This post is also available in: Spanish
Over the past few months, the Organization of American States has seen a sudden and unusual spike in media attention. This attention has been for all the right reasons. Secretary General Luis Almagro has taken up the defense of democracy in Venezuela with belligerence. By doing so, he has injected new life into an organization whose main raison d’être is to defend the democratic gains the hemisphere has achieved over the last four decades.
Almagro’s visibility, however, is not enough to hide the deep problems the OAS is facing. These flaws have accumulated through the course of many years and threaten its future viability. Almagro may have given a dose of steroids to a body numb and weakened by numerous diseases—just enough to create a mirage of vitality in a languishing organization.
At the most basic level, the OAS’ problems are political: for a variety of different reasons, some key countries have lost interest in the organization. The United States has grown apathetic about hemispheric dialogue, in part because it prefers bilateral talks—in which it carries the winning position—and in part because it is overcome by the feeling that it has little control over the organization, a notion that would surprise the U.S.’s most heated critics in the region. At the other end of the hemisphere, Brazil has come to see the OAS as a distraction from its own geopolitical project, which is more tied to its dominant presence in South America and, as a result, reflected by UNASUR. In between, the ALBA countries—chiefly Venezuela, Ecuador, Bolivia, and Nicaragua—resist any attempt to revitalize the institution’s role as guardian of the Inter-American Democratic Charter.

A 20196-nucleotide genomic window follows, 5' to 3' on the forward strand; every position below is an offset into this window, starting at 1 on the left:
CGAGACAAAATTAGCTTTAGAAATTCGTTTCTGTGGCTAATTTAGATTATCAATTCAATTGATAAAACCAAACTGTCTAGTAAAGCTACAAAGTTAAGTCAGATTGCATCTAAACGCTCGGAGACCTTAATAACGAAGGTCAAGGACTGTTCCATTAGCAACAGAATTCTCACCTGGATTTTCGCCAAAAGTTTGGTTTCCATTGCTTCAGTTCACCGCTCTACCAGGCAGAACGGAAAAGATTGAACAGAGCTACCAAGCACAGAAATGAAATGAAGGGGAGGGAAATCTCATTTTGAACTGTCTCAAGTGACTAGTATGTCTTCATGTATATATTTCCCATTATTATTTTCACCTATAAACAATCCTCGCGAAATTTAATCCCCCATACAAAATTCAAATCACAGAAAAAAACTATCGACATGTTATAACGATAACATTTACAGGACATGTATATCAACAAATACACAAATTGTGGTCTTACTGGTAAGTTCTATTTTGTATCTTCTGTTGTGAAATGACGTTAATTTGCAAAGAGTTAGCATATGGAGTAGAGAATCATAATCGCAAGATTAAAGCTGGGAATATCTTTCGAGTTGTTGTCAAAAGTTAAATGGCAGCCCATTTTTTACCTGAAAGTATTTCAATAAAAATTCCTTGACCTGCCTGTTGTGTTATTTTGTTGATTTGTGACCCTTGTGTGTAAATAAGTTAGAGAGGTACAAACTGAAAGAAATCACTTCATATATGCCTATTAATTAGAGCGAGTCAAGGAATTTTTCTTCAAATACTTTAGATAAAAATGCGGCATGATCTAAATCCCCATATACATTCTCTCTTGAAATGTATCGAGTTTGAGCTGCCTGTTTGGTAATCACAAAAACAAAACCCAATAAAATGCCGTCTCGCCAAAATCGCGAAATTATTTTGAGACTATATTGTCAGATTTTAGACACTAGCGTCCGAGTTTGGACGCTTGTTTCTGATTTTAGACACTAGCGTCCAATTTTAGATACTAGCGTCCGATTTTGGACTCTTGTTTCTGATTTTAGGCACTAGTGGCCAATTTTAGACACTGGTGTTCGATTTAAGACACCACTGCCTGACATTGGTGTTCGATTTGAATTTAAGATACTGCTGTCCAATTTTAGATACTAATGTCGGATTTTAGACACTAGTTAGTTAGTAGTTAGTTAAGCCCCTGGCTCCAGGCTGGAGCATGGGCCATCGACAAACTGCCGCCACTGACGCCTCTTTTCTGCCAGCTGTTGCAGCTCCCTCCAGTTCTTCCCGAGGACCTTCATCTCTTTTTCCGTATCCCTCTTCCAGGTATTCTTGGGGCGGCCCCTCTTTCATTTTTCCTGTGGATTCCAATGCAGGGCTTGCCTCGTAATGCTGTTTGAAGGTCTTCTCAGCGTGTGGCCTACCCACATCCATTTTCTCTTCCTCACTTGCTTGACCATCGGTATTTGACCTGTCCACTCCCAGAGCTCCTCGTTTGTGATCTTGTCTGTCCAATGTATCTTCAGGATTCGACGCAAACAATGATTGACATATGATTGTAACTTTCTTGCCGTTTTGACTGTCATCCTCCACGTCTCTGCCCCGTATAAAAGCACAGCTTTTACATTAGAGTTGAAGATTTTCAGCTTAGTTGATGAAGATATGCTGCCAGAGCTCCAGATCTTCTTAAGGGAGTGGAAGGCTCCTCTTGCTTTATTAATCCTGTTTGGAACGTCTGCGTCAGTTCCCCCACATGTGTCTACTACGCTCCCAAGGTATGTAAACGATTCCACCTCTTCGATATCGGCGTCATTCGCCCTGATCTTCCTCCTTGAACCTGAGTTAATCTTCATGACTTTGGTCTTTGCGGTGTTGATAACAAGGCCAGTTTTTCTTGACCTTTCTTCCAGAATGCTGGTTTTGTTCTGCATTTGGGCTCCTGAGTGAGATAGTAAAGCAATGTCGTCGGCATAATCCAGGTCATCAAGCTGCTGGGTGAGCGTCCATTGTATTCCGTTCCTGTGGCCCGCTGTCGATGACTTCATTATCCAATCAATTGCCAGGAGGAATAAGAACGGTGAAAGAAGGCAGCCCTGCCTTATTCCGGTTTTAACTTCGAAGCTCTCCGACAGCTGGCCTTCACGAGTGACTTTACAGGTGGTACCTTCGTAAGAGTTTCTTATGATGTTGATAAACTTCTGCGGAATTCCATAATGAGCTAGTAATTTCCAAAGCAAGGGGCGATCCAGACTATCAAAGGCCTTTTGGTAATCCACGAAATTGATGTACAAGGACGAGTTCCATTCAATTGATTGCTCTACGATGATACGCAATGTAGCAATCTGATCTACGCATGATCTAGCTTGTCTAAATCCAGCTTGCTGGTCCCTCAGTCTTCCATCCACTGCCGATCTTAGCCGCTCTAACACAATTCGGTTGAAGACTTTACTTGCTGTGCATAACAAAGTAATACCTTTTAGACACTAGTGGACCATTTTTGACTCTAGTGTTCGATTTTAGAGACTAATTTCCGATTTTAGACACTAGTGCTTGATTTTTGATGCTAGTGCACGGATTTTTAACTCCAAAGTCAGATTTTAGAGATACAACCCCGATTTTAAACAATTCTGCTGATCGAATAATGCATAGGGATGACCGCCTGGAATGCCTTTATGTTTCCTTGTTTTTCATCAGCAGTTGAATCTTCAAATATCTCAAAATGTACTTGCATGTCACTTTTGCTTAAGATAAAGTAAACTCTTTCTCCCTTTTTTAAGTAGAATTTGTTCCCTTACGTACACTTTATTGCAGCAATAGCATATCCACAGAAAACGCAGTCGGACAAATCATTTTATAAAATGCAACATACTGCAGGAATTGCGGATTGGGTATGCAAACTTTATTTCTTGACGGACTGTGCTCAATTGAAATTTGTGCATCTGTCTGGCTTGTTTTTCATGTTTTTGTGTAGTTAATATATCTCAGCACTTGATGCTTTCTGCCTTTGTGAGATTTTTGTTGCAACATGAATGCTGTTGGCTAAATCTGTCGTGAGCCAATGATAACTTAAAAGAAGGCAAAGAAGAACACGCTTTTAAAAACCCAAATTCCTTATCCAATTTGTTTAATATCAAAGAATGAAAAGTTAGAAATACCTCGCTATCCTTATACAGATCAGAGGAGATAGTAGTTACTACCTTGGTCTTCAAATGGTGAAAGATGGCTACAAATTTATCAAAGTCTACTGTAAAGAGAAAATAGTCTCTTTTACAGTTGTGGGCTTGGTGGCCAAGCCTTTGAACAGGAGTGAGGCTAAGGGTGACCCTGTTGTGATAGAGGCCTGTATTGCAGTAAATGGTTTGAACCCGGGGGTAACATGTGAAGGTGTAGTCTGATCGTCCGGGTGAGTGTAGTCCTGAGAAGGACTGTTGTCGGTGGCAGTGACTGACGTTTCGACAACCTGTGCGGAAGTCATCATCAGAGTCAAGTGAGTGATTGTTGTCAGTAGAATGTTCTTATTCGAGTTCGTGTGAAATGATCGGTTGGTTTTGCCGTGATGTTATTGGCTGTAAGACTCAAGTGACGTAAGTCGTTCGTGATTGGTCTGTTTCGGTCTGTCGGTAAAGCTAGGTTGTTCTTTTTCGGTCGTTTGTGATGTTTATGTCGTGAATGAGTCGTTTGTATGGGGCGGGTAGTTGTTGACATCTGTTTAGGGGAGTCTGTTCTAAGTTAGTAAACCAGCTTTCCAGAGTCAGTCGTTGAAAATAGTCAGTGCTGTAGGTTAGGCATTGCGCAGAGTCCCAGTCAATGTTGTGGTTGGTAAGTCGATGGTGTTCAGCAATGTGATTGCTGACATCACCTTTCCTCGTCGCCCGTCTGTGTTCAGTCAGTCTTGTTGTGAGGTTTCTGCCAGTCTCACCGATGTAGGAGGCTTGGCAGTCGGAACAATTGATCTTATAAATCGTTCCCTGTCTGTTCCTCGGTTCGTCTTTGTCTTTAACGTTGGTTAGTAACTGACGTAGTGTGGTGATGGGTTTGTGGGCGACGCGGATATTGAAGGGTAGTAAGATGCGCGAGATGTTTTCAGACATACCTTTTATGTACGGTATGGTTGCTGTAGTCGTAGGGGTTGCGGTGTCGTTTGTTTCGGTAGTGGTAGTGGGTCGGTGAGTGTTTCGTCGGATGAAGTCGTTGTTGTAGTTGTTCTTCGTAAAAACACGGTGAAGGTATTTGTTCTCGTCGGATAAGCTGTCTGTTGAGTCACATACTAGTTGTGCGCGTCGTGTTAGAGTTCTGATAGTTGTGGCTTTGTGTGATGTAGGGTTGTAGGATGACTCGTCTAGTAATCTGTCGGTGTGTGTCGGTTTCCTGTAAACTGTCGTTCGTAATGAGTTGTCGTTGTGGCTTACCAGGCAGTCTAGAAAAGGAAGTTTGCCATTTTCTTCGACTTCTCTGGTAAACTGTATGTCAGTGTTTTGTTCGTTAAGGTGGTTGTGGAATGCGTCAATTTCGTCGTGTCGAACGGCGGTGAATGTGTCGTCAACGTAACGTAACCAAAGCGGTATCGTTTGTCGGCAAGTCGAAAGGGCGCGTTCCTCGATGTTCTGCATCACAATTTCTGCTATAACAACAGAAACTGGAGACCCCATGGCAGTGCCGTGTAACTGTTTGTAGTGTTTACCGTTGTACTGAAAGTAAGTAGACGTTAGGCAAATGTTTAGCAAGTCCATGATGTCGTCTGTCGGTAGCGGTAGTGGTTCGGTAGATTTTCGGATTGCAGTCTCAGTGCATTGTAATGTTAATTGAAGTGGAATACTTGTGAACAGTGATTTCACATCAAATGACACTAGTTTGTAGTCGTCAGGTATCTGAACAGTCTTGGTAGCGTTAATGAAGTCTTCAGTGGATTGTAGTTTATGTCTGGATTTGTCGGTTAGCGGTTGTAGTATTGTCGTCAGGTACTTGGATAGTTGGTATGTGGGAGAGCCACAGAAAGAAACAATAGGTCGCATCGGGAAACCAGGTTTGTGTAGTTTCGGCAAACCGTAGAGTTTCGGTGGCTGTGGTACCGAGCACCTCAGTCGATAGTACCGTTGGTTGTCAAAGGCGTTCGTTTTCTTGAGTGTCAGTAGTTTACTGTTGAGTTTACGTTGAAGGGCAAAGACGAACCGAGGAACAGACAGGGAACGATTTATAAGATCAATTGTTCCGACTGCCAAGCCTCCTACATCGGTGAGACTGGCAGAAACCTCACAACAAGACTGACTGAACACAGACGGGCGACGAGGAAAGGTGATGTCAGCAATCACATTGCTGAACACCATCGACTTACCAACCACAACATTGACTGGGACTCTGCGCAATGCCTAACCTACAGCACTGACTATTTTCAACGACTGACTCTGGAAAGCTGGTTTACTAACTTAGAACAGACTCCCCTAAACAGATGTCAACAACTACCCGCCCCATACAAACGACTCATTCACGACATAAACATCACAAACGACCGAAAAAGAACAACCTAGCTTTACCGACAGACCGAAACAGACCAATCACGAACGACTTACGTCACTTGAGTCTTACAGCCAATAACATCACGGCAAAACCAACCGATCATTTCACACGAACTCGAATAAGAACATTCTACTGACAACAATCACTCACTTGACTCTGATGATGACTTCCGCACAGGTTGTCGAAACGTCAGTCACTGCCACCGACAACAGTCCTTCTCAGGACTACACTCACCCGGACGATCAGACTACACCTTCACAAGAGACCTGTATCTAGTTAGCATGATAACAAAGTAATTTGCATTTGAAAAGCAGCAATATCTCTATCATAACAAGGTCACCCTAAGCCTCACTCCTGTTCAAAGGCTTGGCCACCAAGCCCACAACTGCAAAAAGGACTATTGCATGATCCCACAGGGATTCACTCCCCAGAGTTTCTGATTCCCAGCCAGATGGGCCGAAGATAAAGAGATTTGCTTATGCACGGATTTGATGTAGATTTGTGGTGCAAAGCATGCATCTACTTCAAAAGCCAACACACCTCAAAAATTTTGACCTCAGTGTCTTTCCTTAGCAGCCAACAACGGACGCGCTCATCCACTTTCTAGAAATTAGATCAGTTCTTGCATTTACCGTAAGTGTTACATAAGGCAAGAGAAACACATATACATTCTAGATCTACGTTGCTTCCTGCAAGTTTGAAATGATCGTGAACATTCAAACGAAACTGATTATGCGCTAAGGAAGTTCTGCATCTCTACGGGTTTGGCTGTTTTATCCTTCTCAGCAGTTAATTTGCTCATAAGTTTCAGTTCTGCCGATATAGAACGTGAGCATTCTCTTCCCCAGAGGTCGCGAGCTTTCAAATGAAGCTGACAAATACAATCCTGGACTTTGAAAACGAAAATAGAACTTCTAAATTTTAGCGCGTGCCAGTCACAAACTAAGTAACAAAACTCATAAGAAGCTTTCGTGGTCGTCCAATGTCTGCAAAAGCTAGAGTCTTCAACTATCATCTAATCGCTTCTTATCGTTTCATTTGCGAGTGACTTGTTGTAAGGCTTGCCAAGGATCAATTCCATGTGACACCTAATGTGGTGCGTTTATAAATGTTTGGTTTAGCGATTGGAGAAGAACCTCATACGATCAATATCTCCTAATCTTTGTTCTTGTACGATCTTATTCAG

Such a wave of apathy and resistances would make revitalizing the OAS difficult, even if its mission and efficacy were beyond all doubt. But sadly that’s not the case. Adding to political problems are the organization’s low level of interlocution, its disjointed functionality, and its precarious financial situation. These challenges both reflect and compound the OAS’ acute loss of strategic direction.